'Sick Scenes' is lively portrait of post-adolescent angst

Los Campesinos!’ latest album shows sonic maturity without losing its edge

aeloscampesinoscourtesywikimediacommons

Los Campesinos' album "Sick Scenes" uses upbeat tunes to address serious issues.

Courtesy Wikimedia Commons

“Thirty-one, and depression is a young man’s game,” lead vocalist Gareth David laments on the discordantly peppy track “5 Flucloxacillin” — one of the catchiest numbers from Los Campesinos!’ latest album, “Sick Scenes.”

The song’s clinical title and frank discussion of self-medication may seem at odds with its sunny chords and infectious “whoo-oohs.” However, this juxtaposition sounds pitch-perfect coming from the notoriously quirky Cardiff-based seven-piece group. Another verse rattles off the line “hallowed be somnolence brought on by the Tramadol” as effortlessly as any late-2000s indie pop hook — and the fact that it somehow works is a testament to Los Campesinos!’ ability to wring ecstasy from the weirdest places.

“Sick Scenes” — the band’s first full-length album in four years — gives a name to the kind of anxiety and search for purpose only vaguely alluded to on previous albums, like 2013’s “No Blues” and 2011’s “Hello Sadness.” It’s filled with the same tongue-in-cheek verbosity and rousing, ebullient arrangements that characterize Los Campesinos!’ past work. Yet, this time around, David and the band seem more self-aware as they figure out how to cope with growing older.

This increased sense of perspective lends itself well to slower, more introspective tunes. One

such track, “The Fall of Home,” blends gleaming piano and strings with surprisingly earnest lyrics. It wistfully describes the alienation felt upon returning home to a small town through disheartening sights such as an, “empty high street in pouring rain / funeral for a family pup / teenage pubs all boarded up.”

Yet there’s also a sense of wonder underneath these expressions of melancholy. “A Litany / Heart Swells” characterizes intimacy as something both base and wholly uncontained. The song features distinctly unromantic declarations like “Now I feel the misery in your breast and mine / is one and the same and I feel close to fine.” These lyrics also mix the mundane with the magnificent, describing this moment, “Outside a chicken shop, a ceiling of stars / a nostril of Diet Coke, I'm back in your arms.”

The song gradually builds momentum, swelling into the orchestral stirs and repeated mantra of a chorus suggesting devotion recurring on a cosmic scale — “I’m shouting out a litany, an echo calls back.” Likewise, the “heart swells” refrain is a wink-and-nod acknowledgment of continuity to love songs from Los Campesinos!’ earlier catalogue, namely “Heart Swells / 100-1” from 2010’s “Romance is Boring” and “Heart Swells / Pacific Daylight Time” from 2008’s “We Are Beautiful, We Are Doomed.”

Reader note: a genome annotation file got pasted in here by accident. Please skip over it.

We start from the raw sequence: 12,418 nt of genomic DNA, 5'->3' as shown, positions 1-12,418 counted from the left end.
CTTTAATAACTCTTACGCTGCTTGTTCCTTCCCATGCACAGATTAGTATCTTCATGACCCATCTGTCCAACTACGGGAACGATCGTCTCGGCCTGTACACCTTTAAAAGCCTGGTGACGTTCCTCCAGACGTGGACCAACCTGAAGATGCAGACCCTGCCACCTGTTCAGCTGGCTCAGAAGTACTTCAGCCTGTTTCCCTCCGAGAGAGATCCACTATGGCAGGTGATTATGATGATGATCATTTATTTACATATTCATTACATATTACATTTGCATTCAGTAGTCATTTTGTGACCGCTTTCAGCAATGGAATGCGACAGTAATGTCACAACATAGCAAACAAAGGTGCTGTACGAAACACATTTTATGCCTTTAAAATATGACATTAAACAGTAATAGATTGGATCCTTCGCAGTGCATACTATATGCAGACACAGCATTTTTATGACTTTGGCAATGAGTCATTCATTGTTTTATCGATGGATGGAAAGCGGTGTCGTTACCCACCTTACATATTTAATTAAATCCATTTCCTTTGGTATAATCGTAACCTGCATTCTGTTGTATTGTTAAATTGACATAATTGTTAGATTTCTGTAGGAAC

Most of the album’s other tracks showcase the band’s trademark sound in top form, featuring sickeningly upbeat melodies laced with razor-sharp reflections that count dysfunctional relationships, youthful belligerence and soccer among their common themes. Album opener “Renato Dall’Ara (2008)” is textbook Los Campesinos! — a feverish, feel-good thrill ride that skewers bourgeois oblivion with zingers like, “Pictured reading Karl Marx beside his parents’ pool, facing ridicule he bleated / ‘that doesn’t make me rich, no way, it’s only outdoor and it isn’t heated.’”

However, the album never feels like it’s stagnating within its comfort zone. While the second track “Sad Suppers” is just as frenetic, its playful references like “don’t call it a come-on” and “behold the once and future me / sad suppers for the saudaddy,” also betray a creeping sense of ennui and angst.

That doubt accelerates all the way up to the closing track, “Hung Empty” — a buzzing pop ditty remains incessantly hummable as it describes the narrator’s increasing sense of isolation. This sentiment is expressed in lyrics like, “I'm glad to be loved but I'm lonely / and I feel like I'm the only one.”

The outro is sung just as brightly, even as it asks, “but what, if this is it now, what if this is how we die?” Los Campesinos! leaves that question unanswered, but at least they make existential dread something worth dancing about. 

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